The Independent Student Newspaper of St. John's University

The Torch

The Independent Student Newspaper of St. John's University

The Torch

The Independent Student Newspaper of St. John's University

The Torch

Torch Online Reviews: The Eye

The horror genre failed to get off to a great start in 2008, and “The Eye” is yet another disappointment.

The film was directed by up and comers David Moreau and Xavier Palud, who have previously worked together on the movie, “Ils.” “The Eye,” a remake of an East-Asian Horror movie released under the same name in 2002, hit theaters this time on Feb. 1.

The story revolves around Sydney Wells (Jessica Alba, Sin City) who has been blind since the age of five. She lives an otherwise normal life, however, living on her own and being an accomplished violist. Thanks to stem cell research, 20 years after she has lost her eyesight, she is having surgery to receive a donor’s eyes. Just as her problems seem to be coming to an end, all new troubles arise as she begins to frequently see terrifying images.

At this point in the movie, she is aided by her therapist Paul Faulkner (Alessandro Nivola, “Jurassic Park 3”). He is faced with the struggles of not knowing whether to believe Wells’ stories of the images or to blame them on an adjustment to the eyes.

“The Eye” can best be described as a hybrid between “The Sixth Sense” and “The Ring” (also an Asian remake). The problem is it doesn’t seem to capture the effectiveness of either. There is no suspense as we have a fairly rough idea of what is happening throughout the whole movie. Also, the scenes that were intended to be scary fail to provide anything new or even relatively scary in terms of images as the movie is held back by its PG-13 rating.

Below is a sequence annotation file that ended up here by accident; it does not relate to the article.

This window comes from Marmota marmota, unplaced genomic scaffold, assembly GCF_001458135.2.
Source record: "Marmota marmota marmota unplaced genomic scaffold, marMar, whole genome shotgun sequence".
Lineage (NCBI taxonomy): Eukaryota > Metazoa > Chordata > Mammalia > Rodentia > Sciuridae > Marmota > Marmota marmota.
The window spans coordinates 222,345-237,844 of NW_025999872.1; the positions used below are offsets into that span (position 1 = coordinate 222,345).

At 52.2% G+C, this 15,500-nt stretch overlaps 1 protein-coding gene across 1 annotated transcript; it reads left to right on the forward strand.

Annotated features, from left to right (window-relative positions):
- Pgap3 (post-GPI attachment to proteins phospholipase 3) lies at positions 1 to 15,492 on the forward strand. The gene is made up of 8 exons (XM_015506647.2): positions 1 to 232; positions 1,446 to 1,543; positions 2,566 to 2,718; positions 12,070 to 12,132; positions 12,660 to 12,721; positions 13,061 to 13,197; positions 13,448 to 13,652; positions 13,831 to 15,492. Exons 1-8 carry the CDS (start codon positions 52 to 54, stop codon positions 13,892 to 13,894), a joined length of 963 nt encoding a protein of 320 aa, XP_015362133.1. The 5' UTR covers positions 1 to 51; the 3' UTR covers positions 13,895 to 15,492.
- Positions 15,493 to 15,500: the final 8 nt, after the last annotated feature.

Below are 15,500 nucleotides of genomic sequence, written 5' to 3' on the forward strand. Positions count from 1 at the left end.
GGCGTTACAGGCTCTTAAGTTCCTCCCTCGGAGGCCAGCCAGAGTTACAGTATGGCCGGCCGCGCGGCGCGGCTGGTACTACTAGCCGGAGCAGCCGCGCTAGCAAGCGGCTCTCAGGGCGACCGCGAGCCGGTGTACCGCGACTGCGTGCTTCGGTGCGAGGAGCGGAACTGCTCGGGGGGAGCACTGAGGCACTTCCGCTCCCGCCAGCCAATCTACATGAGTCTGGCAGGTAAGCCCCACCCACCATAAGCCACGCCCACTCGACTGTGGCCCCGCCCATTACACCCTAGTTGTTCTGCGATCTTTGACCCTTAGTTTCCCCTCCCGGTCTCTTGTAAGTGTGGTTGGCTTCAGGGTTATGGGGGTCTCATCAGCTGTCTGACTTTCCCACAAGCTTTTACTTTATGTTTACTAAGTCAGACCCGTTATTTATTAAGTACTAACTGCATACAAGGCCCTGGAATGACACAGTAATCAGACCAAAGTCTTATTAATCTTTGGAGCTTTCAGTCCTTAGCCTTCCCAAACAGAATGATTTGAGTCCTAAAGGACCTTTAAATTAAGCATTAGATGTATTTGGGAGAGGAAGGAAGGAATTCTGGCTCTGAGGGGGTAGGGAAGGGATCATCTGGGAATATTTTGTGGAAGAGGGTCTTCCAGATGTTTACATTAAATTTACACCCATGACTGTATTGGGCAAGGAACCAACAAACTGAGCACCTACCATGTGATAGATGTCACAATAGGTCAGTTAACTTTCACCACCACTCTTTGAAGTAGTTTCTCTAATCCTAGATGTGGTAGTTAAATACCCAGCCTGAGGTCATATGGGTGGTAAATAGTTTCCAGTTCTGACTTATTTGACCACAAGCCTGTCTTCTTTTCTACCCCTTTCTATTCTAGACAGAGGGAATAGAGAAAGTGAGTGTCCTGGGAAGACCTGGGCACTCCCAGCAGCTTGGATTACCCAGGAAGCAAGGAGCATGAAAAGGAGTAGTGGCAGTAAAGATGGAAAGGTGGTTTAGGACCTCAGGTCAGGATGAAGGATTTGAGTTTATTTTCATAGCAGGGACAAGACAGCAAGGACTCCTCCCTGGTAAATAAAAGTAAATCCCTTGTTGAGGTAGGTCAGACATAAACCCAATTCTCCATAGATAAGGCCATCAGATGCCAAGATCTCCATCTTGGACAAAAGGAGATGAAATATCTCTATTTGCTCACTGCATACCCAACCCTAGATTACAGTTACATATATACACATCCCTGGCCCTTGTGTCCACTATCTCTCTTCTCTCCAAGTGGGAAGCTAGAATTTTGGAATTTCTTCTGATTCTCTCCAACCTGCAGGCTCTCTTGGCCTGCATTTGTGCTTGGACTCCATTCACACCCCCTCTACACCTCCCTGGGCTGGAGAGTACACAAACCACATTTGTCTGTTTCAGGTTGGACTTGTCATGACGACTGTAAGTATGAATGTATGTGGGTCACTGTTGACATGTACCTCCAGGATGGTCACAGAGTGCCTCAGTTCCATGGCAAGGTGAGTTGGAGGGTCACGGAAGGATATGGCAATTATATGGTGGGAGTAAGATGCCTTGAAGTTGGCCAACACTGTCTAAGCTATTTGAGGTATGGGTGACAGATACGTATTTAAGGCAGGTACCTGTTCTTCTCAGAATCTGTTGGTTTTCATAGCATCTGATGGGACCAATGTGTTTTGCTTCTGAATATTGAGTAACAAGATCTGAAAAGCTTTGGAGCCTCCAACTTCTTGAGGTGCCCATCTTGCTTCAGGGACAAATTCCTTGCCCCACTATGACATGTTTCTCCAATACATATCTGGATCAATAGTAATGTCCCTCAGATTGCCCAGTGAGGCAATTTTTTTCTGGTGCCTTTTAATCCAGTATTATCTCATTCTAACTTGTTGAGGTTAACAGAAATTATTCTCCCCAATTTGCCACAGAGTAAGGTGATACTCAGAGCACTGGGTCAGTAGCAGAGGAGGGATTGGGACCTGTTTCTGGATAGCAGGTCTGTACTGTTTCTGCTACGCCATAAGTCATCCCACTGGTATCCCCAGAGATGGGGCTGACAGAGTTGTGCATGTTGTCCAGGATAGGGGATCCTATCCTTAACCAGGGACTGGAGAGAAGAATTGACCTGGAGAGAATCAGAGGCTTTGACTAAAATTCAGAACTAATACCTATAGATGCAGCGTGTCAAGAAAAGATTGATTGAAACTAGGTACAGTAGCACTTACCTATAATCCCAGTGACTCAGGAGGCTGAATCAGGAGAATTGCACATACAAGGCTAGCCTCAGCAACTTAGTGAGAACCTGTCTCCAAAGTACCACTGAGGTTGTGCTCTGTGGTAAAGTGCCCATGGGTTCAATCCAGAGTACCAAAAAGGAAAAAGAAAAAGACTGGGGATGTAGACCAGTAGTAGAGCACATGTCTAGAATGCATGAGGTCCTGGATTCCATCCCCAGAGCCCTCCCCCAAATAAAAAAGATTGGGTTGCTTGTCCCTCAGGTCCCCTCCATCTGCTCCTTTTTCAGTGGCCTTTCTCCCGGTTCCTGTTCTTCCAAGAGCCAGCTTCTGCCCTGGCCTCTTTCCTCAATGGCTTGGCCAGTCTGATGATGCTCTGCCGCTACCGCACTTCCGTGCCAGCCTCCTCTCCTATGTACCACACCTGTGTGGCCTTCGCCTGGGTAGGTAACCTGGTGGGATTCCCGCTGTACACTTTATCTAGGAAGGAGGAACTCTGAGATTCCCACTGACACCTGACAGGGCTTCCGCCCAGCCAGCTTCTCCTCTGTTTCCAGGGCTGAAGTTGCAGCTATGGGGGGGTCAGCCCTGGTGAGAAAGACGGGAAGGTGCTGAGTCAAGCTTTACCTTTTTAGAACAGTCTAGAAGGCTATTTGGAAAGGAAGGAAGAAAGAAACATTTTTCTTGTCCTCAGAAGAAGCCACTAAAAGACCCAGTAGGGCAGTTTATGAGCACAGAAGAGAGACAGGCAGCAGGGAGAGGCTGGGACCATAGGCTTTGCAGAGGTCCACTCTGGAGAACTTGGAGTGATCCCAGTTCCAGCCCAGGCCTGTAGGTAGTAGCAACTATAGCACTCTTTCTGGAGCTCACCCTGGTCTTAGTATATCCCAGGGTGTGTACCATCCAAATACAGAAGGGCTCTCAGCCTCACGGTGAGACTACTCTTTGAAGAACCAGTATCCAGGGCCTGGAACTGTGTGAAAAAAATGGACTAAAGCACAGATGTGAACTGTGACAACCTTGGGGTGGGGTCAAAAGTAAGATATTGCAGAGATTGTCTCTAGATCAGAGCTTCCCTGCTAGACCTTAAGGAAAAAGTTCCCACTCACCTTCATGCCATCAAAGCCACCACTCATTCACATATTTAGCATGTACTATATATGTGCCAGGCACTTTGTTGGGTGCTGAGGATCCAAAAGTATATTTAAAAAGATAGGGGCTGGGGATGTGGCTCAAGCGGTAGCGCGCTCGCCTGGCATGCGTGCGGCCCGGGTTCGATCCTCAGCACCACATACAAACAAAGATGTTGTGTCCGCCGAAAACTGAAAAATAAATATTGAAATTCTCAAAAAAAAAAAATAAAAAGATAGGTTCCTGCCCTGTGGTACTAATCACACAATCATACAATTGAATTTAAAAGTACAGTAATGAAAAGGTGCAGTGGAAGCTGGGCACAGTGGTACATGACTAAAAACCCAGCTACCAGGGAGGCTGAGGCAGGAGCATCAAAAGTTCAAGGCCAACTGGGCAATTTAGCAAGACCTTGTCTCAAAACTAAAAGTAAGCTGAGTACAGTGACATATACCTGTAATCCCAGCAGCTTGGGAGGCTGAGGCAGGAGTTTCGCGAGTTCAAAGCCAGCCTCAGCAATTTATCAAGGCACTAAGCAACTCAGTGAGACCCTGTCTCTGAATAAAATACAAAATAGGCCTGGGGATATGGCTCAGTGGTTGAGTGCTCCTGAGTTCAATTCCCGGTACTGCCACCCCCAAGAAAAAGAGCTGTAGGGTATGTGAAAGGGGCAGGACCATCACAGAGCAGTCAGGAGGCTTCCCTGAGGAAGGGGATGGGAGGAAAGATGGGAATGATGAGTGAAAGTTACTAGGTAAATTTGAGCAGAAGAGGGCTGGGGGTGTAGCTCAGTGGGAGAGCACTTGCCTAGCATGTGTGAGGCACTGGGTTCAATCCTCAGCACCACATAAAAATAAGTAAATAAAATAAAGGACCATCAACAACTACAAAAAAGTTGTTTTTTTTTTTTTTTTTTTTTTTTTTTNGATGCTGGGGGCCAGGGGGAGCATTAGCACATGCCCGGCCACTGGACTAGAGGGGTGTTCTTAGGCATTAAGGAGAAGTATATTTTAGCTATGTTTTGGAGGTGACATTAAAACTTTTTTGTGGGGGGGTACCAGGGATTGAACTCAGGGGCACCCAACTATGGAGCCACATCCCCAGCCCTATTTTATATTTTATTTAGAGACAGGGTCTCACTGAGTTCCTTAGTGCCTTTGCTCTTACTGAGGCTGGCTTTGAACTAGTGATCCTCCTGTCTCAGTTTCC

In spite of the holes in the movie, the acting does not hold too much responsibility in the matter. Jessica Alba’s performance is very middle-of-the-road as it does not have a big effect on the overall quality of the movie. There seems to be little she could have done to salvage the film. Alessandro Nivola is actually quite good in his supporting role as a young and edgy therapist, and he gives the movie some life while he is on screen.

With most of the movie’s 97 minutes being dedicated to building up suspense with the occasional attempt at scaring you, “The Eye” fails to capitalize on what would otherwise be a good ending by making it feel rushed. It seems to reflect the movie overall, in that it probably could have been much better with the potential of a somewhat interesting story and good cast; they just had problems reflecting it on the screen.

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